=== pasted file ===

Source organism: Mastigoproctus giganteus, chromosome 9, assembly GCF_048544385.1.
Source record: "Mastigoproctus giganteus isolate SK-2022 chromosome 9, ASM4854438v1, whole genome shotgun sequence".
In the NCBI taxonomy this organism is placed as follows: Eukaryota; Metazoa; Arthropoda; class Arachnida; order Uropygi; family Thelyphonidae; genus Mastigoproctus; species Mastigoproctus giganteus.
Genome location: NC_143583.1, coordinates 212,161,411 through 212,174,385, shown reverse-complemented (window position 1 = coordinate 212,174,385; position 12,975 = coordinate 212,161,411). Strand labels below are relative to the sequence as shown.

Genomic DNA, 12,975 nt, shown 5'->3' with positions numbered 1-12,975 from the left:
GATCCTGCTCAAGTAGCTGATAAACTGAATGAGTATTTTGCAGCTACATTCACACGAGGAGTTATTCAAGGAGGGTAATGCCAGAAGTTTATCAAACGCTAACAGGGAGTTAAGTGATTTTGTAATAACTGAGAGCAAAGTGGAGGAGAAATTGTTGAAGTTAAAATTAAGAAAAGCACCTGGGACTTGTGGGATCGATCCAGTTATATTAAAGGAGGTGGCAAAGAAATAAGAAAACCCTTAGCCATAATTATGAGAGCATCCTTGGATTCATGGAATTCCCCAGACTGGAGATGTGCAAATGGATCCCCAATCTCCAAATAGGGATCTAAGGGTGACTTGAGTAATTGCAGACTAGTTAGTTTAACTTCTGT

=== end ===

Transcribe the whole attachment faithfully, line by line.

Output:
Source organism: Mastigoproctus giganteus, chromosome 9, assembly GCF_048544385.1.
Source record: "Mastigoproctus giganteus isolate SK-2022 chromosome 9, ASM4854438v1, whole genome shotgun sequence".
In the NCBI taxonomy this organism is placed as follows: Eukaryota; Metazoa; Arthropoda; class Arachnida; order Uropygi; family Thelyphonidae; genus Mastigoproctus; species Mastigoproctus giganteus.
Genome location: NC_143583.1, coordinates 212,161,411 through 212,174,385, shown reverse-complemented (window position 1 = coordinate 212,174,385; position 12,975 = coordinate 212,161,411). Strand labels below are relative to the sequence as shown.

Genomic DNA, 12,975 nt, shown 5'->3' with positions numbered 1-12,975 from the left:
GATCCTGCTCAAGTAGCTGATAAACTGAATGAGTATTTTGCAGCTACATTCACACGAGGAGTTATTCAAGGAGGGTAATGCCAGAAGTTTATCAAACGCTAACAGGGAGTTAAGTGATTTTGTAATAACTGAGAGCAAAGTGGAGGAGAAATTGTTGAAGTTAAAATTAAGAAAAGCACCTGGGACTTGTGGGATCGATCCAGTTATATTAAAGGAGGTGGCAAAGAAATAAGAAAACCCTTAGCCATAATTATGAGAGCATCCTTGGATTCATGGAATTCCCCAGACTGGAGATGTGCAAATGGATCCCCAATCTCCAAATAGGGATCTAAGGGTGACTTGAGTAATTGCAGACTAGTTAGTTTAACTTCTGT